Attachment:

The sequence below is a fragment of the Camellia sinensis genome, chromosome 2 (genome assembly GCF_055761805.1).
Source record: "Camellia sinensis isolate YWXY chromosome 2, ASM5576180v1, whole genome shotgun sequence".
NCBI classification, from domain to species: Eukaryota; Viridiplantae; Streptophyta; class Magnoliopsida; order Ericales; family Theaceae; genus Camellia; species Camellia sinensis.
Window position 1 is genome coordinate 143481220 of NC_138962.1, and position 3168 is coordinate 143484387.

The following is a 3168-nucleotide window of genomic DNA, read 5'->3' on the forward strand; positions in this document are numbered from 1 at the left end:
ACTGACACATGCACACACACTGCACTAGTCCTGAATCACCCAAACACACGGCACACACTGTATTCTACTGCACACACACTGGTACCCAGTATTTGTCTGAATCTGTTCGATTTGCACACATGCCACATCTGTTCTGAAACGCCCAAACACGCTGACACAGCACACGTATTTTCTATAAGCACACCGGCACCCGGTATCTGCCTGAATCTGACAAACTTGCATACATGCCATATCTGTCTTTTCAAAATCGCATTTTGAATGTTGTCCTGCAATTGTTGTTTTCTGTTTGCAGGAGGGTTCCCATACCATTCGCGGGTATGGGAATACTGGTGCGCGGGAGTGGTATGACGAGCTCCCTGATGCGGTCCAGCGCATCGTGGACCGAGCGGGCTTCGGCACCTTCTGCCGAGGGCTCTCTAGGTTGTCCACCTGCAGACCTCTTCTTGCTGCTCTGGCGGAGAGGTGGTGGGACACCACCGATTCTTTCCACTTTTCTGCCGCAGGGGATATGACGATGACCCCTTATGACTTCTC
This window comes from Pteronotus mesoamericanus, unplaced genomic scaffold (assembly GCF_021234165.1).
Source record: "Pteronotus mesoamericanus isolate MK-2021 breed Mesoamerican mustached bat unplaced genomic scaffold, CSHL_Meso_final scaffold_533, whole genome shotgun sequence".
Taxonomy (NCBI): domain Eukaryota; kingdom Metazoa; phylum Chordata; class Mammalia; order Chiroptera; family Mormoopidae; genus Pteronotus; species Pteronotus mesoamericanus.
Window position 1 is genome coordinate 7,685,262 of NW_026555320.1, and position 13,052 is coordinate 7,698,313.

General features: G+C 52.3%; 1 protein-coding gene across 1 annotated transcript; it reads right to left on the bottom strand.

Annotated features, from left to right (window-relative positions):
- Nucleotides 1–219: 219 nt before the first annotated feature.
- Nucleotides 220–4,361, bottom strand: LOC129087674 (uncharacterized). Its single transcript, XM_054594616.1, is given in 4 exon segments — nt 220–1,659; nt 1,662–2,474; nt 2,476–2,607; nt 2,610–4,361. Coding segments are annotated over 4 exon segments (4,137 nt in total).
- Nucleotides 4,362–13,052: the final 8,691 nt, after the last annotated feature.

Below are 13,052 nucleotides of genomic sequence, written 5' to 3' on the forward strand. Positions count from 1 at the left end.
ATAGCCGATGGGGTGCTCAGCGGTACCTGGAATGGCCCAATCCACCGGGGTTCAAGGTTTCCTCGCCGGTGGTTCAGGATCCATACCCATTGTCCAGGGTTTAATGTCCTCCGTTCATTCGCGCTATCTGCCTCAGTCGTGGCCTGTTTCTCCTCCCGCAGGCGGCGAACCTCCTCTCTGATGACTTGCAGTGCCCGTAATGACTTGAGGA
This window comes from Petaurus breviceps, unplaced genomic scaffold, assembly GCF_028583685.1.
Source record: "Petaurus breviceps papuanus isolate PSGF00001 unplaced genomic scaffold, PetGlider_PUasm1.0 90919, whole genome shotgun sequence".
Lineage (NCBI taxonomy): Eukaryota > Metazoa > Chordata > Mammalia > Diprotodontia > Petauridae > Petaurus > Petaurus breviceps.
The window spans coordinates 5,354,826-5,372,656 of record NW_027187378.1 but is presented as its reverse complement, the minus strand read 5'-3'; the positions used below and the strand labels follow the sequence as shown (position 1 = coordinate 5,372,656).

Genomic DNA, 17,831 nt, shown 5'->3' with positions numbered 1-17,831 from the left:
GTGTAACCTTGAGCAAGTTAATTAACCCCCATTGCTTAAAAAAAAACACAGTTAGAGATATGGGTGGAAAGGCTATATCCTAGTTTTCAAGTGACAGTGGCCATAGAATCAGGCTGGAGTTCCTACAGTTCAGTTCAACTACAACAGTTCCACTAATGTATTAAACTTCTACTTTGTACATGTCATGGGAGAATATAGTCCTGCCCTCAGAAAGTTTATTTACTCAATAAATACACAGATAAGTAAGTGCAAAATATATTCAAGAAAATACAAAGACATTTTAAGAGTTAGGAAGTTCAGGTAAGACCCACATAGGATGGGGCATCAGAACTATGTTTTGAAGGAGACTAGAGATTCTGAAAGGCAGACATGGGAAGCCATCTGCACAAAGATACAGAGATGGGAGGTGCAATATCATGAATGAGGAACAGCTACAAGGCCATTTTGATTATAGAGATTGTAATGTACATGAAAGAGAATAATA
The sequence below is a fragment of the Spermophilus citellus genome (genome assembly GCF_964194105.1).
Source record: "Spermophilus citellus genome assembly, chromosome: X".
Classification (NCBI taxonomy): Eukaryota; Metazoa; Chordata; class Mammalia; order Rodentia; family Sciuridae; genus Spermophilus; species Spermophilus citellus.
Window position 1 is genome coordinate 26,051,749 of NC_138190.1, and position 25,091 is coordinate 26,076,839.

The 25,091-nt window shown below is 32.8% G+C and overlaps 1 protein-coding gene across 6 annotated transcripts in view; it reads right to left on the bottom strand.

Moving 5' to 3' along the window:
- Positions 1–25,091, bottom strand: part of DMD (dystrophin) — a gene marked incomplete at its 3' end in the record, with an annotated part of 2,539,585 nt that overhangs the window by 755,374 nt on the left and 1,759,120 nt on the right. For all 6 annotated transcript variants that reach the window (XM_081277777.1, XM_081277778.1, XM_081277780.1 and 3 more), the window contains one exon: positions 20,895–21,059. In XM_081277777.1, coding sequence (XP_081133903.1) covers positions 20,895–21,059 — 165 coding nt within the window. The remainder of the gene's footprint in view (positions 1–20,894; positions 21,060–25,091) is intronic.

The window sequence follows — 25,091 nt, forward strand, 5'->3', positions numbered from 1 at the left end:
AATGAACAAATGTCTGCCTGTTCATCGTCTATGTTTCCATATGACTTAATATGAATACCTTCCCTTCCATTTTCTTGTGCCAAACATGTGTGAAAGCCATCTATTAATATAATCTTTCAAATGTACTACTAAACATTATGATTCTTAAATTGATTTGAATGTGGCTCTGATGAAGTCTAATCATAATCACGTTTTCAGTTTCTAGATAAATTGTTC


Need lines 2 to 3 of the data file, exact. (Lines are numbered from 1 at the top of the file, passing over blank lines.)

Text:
Source record: "Camellia sinensis isolate YWXY chromosome 2, ASM5576180v1, whole genome shotgun sequence".
NCBI classification, from domain to species: Eukaryota; Viridiplantae; Streptophyta; class Magnoliopsida; order Ericales; family Theaceae; genus Camellia; species Camellia sinensis.